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Can a Woman Keep her Surname after Marriage?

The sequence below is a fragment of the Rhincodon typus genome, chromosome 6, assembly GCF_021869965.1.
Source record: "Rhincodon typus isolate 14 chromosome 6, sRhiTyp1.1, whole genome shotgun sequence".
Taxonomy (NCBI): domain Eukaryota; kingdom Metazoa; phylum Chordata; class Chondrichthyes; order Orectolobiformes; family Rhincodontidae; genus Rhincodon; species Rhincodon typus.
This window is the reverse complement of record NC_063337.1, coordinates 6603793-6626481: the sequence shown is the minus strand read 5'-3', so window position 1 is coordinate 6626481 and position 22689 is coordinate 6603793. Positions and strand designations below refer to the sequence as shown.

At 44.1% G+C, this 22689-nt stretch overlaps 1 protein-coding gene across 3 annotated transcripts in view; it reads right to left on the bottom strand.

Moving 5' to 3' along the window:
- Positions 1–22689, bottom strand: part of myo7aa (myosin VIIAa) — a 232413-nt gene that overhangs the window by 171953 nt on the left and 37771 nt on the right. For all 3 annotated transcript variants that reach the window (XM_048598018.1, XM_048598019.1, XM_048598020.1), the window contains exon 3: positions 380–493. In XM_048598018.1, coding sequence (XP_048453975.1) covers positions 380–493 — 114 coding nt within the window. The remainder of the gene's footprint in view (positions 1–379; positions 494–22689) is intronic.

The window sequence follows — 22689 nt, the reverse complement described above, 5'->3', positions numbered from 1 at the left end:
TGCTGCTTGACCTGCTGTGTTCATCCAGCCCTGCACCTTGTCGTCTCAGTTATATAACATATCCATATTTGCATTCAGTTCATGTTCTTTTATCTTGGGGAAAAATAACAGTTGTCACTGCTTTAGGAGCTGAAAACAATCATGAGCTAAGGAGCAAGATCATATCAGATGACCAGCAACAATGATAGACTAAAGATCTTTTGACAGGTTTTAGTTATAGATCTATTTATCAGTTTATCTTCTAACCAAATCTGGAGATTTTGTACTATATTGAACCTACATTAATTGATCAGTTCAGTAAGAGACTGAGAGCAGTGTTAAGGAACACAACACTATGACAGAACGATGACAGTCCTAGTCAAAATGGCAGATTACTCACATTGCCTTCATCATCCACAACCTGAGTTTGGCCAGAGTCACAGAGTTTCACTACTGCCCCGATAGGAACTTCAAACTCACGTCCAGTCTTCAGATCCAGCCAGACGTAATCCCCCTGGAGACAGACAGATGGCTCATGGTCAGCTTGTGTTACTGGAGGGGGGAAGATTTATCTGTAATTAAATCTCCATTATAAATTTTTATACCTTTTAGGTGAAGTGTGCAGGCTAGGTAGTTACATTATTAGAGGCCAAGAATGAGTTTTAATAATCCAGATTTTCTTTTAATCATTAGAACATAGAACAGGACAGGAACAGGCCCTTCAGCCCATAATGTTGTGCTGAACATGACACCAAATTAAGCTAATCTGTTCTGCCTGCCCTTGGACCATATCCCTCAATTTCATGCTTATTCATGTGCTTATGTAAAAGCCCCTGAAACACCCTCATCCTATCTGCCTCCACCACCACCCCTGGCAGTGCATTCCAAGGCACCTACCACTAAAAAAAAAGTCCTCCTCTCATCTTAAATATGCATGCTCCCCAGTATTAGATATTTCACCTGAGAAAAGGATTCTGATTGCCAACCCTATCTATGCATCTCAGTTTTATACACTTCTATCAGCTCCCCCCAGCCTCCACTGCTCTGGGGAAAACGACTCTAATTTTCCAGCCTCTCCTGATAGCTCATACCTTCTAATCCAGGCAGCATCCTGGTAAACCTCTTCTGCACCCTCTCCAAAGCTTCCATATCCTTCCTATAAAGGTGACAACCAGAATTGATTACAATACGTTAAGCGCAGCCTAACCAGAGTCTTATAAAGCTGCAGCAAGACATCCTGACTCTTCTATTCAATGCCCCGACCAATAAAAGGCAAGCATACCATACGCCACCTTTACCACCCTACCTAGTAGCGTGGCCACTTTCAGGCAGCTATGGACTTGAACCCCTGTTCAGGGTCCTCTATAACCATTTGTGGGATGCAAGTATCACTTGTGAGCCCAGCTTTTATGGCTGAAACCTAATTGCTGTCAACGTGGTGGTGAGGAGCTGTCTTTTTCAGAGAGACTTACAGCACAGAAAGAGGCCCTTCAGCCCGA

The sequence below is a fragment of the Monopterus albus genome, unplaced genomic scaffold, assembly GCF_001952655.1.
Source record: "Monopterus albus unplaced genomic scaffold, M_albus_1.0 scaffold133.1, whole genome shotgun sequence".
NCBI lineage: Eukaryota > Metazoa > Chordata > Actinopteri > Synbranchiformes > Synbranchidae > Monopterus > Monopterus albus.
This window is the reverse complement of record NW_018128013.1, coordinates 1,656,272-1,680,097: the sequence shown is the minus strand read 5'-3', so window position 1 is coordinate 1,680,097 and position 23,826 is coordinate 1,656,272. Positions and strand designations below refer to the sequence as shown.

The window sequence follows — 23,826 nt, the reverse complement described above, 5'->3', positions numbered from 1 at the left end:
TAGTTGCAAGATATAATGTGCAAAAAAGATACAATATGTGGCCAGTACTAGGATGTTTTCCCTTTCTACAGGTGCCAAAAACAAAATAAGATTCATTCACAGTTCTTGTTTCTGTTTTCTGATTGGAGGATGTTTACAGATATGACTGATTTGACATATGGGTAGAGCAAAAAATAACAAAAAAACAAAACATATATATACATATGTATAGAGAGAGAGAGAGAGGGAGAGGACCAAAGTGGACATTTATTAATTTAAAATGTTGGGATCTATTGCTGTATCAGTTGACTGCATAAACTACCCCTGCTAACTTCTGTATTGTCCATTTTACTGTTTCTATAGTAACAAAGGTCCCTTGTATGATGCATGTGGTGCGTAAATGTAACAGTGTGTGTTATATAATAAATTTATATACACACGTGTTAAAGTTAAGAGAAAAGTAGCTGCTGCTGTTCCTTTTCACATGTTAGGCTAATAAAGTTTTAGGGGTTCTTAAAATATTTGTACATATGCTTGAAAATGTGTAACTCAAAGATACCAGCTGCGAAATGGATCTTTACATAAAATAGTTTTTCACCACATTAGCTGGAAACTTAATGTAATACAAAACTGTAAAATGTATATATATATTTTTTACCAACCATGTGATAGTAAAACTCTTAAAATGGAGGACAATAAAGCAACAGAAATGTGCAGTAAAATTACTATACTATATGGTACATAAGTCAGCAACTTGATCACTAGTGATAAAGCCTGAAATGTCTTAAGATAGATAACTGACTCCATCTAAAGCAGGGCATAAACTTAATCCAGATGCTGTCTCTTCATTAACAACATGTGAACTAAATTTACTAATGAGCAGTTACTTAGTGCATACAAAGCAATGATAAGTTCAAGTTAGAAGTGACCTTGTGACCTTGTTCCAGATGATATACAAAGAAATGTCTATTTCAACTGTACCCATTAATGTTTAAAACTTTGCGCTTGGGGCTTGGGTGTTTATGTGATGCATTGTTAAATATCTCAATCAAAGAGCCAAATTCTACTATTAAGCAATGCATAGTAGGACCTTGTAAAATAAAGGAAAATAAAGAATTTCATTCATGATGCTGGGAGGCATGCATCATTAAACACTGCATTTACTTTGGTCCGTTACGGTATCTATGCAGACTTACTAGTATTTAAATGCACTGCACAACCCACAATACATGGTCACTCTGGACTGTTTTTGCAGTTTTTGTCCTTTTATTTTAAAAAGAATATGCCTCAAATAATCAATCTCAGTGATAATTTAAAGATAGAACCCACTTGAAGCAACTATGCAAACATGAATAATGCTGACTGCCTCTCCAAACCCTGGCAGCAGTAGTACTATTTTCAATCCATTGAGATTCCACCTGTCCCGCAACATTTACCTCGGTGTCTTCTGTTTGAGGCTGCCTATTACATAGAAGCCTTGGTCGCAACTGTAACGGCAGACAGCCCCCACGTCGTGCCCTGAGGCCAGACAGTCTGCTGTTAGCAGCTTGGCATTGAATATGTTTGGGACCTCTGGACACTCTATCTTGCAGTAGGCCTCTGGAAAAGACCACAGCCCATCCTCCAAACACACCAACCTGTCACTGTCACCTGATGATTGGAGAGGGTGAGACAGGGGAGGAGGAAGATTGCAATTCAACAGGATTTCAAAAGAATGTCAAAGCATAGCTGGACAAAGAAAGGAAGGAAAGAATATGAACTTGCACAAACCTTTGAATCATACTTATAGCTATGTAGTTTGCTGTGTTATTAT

Adopting a new surnameHistorically, the expectation and indeed the norm was that a woman would assume the husband’s surname after marriage. Women did not even think twice about assuming her husband’s surname after marriage. As times are changing keeping the maiden name hyphenated with the husband’s surname is apparently a fad. Both in same-sex and opposite-sex marriages these days there isn’t any hard and fast rule anymore that the wife must assume the surname of her husband. It’s a moot point that modern married women who may be working professionals having to change their surnames by assuming their husband’s surname. Rather keeping their surnames after marriage maybe is a practical and rational choice rather than a compulsion based on custom.Undeniably assuming the husband’s surname after marriage is indeed a lot of hassle in the sense that married women have to change their surnames on all of their government IDs including Aadhar card, PAN card, Voter ID so on and so forth which women of this day and age intend to avoid. Women could not voice their opinion probably until a few decades ago. They were more docile as men played a dominant role in society. They had to submit to the diktats of custom or tradition. With times changing though, these days both opposite-sex and same-sex marriages have several options and they are as follows:Women can assume the last name of their husbands Women can keep their maiden namesThe maiden name of a wife can be hyphenated along with the surname of the husbandA new surname that is a fusion of the surnames of both the spouses could be created and can be used by both spousesSpouses may prefer keeping their own surnames but their children’s surnames can be hyphenated The run-up to marriage is fraught with making decisions. There are numerous decisions on the anvil namely the color scheme, the food, and the venue. Decisions need to be made after the marriage as well. One of those vital decisions to be made is whether or not the woman would assume the surname of her husband or keep her maiden name after marriage. Recent reports indicate that a vast majority of brides tend to take the husband’s surname after marriage while the remaining opt to either retain their maiden name or opt to hyphenate which is the case for same-sex couples as well. A survey revealed that female couples more than their male counterparts preferred to assume the name of their male spouse after marriage.The question invariably is whether a name change is right or wrong. There isn’t a right answer working for everyone and one has to consider several aspects to assume the name of one’s partner.Name Change through Common UsageIt's entirely the discretion of the wife as to whether or not the wife would assume the surname of her husband. However, if the wife decides on changing his/her surname one can through “common usage” fairly easily. The wife historically had this option of adopting her husband’s surname.Although common usage name changes in instances of same-sex marriages, ought to be valid, however as same-sex marriage adds a relatively new dimension to marital bonding, one may have to get a name change ordered by the court.For legal validation of a name change by applying the common usage method the steps to follow are:A copy of one’s marriage certificate as proof of name changeAn updated driver’s license against a copy of one’s marriage certificateGet a new Aadhar card/PAN card/Voter ID card with one’s new surname against one’s marriage certificate, andUpdating any bank, insurance, passport, or employer records against one’s marriage certificateThis process can be completed relatively easily if the new surname after marriage reflects on one’s marriage certificate. If one already has children or having children is in the works then one might as well change one’s name so as to have a single-family name for all family members. However, if a new surname different from the surname of the other spouse is to be used by a spouse, the spouse intending a name change would have to undergo the official name change ordered by the court. If there is malafide intention of committing fraud or concealing an identity then a name change is undesirable and can be prevented in some jurisdictions.Name Change through a Court OrderA court-ordered name change in comparison with the common usage name change though is complicated is by far simpler to complete. In the vast majority of cases, a request for a name change has to be submitted along with an order proposal to be reviewed and signed by a judge.In all likelihood, a judge may set a date for the hearing of one’s case ensuring that one's request for the name change is not, in fact, a malafide intention of committing fraud.  Once the order has been received with one’s request granted, one has to undergo the common usage process for changing one’s name on one’s driver’s license, Aadhar Card, PAN Card and Voter ID card. ?Rather than provide a copy of one’s marriage certificate, submitting the certified copy of the name change court order is the requirement. If you need any professional advice, speak to an expert lawyer on a name change after marriage at Vidhikarya.